The Happiness Continuum: Happy, Happier, Happiest

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Happiness continuum.Happiness is a continuum.

A continuum that ranges from the feelings of being untroubled or pleased to the feeling of being ecstatic. Expanded, centered, and constricted are existential terms related to becoming more self-aware. Expanded is the highest level, centered is the midpoint, and constricted is the lowest. In terms of the Happiness Continuum, the expansion of happiness would result in feelings of ecstasy and elation. Being centered results in feelings of contentment and delight, and the constriction of happiness is when one feels untroubled.

Interestingly, the words along the continuum are all synonyms for happy, yet they have different meanings.

What comes to mind when you think of an ecstatic or elated person? Are they pleased or untroubled? Delighted? These words are attached to different feelings, yet they are all part of the Happiness Continuum. To me, pleased and untroubled individuals seem to be fine with their lives and are ok with living in the status quo. But if constriction is the lowest part of the Happiness Continuum, it would mean that an individual who is pleased or untroubled may live a passive life without any passions or need for connection.

The status quo may be an OK place to be, but over time, would living the status quo give a person a true sense of happiness in their life and fulfillment of their authentic self? It is not to say that being pleased is less than or wrong; some individuals may thrive with a pleased, untroubled barometer of happiness, which works for them. The key is to determine what works for you.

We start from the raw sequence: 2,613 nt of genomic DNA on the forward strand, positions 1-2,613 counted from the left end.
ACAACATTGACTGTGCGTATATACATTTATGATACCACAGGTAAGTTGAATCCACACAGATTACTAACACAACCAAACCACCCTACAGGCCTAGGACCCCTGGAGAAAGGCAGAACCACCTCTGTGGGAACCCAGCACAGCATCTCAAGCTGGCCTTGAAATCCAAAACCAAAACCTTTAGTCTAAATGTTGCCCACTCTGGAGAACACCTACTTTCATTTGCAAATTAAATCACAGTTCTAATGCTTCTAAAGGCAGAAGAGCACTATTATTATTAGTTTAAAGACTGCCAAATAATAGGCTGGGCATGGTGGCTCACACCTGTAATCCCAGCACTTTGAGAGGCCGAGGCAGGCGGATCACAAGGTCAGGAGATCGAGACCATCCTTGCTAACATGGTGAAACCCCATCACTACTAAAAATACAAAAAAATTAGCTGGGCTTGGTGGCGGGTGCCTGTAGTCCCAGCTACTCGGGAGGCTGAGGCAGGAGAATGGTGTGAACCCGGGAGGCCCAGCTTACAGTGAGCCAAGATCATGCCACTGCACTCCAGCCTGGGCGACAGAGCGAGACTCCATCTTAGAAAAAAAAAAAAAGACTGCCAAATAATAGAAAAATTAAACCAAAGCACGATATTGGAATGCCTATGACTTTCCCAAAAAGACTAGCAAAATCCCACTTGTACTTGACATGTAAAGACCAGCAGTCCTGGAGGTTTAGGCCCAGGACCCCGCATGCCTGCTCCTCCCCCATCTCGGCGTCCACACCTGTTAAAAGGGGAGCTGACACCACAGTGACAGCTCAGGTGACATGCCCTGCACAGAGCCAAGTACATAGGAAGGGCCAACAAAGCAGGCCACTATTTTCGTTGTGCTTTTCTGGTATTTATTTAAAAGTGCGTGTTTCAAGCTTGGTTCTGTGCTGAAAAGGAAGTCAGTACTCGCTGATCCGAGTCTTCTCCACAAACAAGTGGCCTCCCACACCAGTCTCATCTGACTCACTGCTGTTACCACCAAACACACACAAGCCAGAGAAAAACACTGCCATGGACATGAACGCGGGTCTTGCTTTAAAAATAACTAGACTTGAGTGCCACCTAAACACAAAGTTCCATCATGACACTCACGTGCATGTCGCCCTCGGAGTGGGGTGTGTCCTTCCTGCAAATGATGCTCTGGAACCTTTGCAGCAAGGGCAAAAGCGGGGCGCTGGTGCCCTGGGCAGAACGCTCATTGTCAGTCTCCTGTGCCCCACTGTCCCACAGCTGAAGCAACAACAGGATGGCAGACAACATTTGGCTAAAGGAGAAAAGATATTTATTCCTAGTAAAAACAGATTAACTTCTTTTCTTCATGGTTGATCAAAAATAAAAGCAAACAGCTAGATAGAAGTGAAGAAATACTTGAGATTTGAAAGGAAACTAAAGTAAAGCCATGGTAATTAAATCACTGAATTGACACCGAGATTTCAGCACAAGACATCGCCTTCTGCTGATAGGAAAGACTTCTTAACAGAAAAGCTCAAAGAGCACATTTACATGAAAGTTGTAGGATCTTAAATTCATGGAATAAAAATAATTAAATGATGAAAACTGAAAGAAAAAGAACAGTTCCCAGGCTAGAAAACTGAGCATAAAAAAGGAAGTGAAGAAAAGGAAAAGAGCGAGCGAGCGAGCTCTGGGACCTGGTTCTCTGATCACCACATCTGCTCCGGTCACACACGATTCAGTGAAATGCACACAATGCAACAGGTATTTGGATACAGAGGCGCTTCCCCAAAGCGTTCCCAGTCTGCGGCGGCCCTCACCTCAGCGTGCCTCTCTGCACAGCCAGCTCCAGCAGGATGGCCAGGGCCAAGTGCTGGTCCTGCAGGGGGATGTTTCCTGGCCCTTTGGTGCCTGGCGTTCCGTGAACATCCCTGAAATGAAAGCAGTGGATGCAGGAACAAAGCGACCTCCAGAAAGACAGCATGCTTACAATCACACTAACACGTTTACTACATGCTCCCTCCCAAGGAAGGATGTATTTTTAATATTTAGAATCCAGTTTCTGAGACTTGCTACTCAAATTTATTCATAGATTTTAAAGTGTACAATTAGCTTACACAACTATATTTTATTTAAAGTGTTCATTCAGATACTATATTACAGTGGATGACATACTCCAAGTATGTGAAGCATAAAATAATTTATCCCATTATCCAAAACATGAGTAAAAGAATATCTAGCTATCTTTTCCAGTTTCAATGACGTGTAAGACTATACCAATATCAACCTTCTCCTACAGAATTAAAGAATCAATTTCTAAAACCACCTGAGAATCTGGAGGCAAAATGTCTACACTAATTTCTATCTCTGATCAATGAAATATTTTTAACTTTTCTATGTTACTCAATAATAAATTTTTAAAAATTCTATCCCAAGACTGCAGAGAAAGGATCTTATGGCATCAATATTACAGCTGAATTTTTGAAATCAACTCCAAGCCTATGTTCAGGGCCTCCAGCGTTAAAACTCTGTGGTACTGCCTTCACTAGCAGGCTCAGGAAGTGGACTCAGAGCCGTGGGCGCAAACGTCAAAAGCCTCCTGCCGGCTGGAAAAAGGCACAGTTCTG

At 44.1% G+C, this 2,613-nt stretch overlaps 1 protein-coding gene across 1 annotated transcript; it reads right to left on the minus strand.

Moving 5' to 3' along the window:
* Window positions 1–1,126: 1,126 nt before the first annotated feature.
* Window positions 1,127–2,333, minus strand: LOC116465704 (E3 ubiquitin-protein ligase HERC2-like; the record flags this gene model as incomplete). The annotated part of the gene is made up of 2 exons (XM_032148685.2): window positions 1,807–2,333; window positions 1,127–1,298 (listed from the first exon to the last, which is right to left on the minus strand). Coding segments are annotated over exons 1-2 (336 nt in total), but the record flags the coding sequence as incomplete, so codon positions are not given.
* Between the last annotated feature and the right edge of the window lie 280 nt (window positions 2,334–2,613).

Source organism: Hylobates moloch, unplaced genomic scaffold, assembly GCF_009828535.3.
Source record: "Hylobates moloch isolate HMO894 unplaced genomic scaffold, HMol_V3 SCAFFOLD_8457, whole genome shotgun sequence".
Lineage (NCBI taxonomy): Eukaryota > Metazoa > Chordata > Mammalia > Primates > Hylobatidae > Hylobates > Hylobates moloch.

How do you think a person who feels pleased or untroubled views life versus someone who views life through an ecstatic lens? Is there a difference?

Happiness & Self-Awareness

The belief in obtaining happiness is based on the idea that if we are self-aware, we are happy and have discovered the meaning of life. Is this idea true to you? A practitioner of mindfulness and emotion regulation will experience feelings of contentment, delight, and fullness.

But if we expand on the feeling of happiness, an individual will feel ecstatic and elated. Ecstatic is not manic but rather an individual with high self-awareness. Ecstatic people are good at problem-solving, have good judgment, and move forward in the world with assertion. They are motivated and more willing to take positive risks that may increase their happiness. An ecstatic person will take advantage of work or personal opportunities because they have a growth mindset. 

On the other end of the spectrum, a person with a pleased or untroubled perspective may view opportunities as potential situations that will shake up their homeostasis. This could make them unwilling to increase their opportunities to experience more happiness.

The goal is to move along the continuum and not stay on one side, which could hurt your self-awareness over time.

I function better if I push myself beyond my comfort zone to achieve that feeling of elation. For example, the times I motivate myself to cook an elaborate meal rather than the usual standard dish. The feeling of success is ecstatic! This leads me to believe that feeling ecstatic about something has to do with the energy brought to the situation.

To me, happiness is a warm blanket, a cuddle with a puppy or petting a furry cat, the smell of apple pie, or a sunny day. These are concrete things that help me appreciate the abstractness of happiness. Once we define and anchor our happiness, can we sit with that feeling, hold onto it and truly believe that we deserve it? Or is that something only people with intact self-esteem and self-efficacy can experience?